Thursday, August 8, 2013

Consumerism Thursday: Needle Bait and Switch

I'm a rather fanatical knitter, and because of my joint problems, I'm very fussy about the tools I use. I only use nickel-plated circular needles with flexible cables and very sharp points. Wood, plastic, bamboo and stainless steel were to sticky for me, and the other nickel brands were blunt, so out of dozens of brands on the market, the only supplier I found with needles that didn't cause me hand pain was They had a lifetime warranty, so when I got a needle that broke or had a rough spot, I'd call and a new one would promptly be dispatched, no questions asked. Everything was lovely and happy for about two years.

Then this winter I ordered a few needles, and they just weren't the same. The points were blunter; the cables were darker and stiffer. Complaints built up in various knitting fora, saying the new wooden needles were more likely to split, that the cables were stiffer and the needles generally more fragile. Someone noticed that the needle packaging now said "Made in China" instead of "Made in India" and we concluded Knitpicks had changed suppliers without telling anyone. The manufacturer studiously ignored the complaints until about a month ago, when they sent this to their mailing list:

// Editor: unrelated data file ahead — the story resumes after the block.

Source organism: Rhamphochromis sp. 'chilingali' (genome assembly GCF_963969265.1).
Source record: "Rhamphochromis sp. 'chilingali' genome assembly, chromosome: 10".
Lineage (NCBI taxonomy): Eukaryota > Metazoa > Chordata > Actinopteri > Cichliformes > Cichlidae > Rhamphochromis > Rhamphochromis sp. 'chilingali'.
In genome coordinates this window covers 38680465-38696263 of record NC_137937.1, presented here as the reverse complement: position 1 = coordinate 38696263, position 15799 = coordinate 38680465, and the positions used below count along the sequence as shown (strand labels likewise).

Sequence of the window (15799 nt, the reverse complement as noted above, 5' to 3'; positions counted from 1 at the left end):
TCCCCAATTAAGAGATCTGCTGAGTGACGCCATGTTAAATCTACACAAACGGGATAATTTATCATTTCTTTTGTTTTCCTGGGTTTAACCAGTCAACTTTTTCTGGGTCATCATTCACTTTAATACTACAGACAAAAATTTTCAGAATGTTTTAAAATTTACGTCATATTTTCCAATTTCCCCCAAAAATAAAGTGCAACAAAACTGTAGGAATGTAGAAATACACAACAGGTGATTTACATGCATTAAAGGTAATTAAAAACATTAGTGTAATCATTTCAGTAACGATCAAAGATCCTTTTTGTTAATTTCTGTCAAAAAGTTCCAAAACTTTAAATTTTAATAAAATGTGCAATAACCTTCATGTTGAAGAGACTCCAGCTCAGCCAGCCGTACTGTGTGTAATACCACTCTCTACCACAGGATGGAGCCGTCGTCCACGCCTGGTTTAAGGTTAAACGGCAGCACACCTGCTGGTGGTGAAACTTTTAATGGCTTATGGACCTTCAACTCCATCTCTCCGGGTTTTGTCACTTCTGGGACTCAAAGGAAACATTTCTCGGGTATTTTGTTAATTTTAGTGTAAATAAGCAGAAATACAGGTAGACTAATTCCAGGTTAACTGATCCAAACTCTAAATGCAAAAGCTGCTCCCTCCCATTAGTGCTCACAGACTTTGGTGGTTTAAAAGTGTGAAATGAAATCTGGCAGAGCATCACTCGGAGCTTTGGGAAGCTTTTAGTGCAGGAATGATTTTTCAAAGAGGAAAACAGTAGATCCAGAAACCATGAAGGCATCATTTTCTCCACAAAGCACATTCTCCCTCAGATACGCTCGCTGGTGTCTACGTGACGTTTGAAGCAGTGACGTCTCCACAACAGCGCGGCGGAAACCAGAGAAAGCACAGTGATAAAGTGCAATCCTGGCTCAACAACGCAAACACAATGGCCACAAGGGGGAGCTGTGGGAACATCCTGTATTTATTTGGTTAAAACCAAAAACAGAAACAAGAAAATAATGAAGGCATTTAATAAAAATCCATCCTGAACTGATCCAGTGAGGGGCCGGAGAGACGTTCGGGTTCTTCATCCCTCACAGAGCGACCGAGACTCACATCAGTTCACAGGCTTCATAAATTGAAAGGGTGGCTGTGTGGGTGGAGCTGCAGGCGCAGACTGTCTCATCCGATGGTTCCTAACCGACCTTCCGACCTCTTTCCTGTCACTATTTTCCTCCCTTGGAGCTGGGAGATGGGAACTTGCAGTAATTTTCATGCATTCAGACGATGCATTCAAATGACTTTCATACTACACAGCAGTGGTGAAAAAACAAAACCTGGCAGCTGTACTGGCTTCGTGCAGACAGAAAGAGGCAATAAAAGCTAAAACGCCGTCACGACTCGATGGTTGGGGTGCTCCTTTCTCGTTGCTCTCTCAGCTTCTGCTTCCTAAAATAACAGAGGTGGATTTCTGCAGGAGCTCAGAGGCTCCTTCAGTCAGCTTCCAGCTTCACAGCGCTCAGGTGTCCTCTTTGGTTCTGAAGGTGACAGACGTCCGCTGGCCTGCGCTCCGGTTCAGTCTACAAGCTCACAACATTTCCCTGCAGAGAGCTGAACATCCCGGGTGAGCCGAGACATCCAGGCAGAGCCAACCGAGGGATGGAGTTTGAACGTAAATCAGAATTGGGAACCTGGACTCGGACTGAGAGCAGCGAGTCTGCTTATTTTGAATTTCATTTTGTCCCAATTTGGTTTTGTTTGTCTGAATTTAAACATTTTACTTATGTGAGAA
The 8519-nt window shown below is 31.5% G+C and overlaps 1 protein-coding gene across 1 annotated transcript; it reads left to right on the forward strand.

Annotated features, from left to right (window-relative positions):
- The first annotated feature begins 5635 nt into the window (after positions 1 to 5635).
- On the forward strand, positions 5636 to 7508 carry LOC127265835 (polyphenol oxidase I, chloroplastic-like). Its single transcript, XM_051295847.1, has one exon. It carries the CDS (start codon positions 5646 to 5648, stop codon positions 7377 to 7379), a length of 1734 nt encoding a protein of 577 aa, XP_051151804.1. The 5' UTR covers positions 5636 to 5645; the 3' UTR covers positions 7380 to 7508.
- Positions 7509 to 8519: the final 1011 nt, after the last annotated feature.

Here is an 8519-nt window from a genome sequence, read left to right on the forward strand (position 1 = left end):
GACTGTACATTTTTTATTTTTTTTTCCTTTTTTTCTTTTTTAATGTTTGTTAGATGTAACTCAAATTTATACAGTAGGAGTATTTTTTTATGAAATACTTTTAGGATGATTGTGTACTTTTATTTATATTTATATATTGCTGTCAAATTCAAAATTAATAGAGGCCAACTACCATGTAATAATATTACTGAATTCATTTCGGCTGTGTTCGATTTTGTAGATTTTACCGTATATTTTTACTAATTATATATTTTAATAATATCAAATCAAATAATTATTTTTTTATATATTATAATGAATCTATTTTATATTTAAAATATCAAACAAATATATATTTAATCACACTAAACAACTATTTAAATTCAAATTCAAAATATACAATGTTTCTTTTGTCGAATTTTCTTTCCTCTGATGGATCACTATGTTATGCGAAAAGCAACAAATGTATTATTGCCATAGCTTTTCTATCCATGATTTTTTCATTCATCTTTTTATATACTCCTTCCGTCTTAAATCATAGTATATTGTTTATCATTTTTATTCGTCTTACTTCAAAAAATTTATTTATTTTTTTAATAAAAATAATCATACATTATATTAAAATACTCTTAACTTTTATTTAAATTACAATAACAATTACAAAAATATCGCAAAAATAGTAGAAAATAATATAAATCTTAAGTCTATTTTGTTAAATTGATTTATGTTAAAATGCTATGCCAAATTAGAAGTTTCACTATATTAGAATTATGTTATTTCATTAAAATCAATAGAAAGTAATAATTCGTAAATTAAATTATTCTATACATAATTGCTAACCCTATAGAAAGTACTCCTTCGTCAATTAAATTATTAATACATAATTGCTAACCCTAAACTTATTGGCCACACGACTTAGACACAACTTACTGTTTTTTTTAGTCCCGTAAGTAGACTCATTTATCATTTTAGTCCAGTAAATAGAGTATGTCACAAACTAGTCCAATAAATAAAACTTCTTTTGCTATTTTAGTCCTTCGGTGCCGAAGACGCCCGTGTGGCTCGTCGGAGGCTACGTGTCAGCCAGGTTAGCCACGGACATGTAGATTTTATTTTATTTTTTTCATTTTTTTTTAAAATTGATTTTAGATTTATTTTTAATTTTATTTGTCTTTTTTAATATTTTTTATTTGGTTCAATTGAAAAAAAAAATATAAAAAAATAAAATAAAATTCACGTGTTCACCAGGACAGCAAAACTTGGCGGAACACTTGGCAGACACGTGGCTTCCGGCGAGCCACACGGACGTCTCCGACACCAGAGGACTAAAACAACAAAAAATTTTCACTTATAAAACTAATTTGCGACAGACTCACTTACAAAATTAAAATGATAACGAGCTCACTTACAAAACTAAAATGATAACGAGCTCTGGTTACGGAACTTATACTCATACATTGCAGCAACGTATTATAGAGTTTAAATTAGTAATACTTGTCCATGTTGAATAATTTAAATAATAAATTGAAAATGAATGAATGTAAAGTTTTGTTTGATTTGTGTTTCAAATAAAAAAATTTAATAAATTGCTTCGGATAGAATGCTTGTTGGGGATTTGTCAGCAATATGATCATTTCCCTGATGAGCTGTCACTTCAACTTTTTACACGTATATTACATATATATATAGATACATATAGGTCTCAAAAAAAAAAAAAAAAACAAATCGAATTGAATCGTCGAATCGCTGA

Forgive me, but this is the biggest piece of corporate bullshit double-speak I've ever seen. It's more like: "Thanks to savvy and subtle manufacturing improvements moving our manufacturing from India to China, we're now able to offer the same beautiful product, crappier needles that only visually resemble their Indian-made counterparts at an even more beautiful price a much lower price, while we capitalize on our customers' naive assumption that these needles are the same ones we've always sold. Cha-ching!"

I've long liked Knitpicks because their low prices let people try high-quality, natural fiber yarns which might otherwise be unaffordable. Most of my stash is Knitpicks yarn, and I've been very happy with their products, but I doubt if I'll ever buy from them again. I am not impressed by these kind of underhanded tactics. (Not that I need more yarn in any event.)

There is a happy ending to this story. The Indian factory had gone into business on their own, and now manufactures the same needles with only cosmetic differences, to the old quality standards, with a lifetime guarantee and a vastly expanded product line, under the name Knitter's Pride. Check your local yarn store or Ebay for them. I've been using some and they're just like the old Knitpicks needles.

ETA: In what is obviously a sadistic joke, Knitpicks released a new yarn line today that I'm totally in love with.

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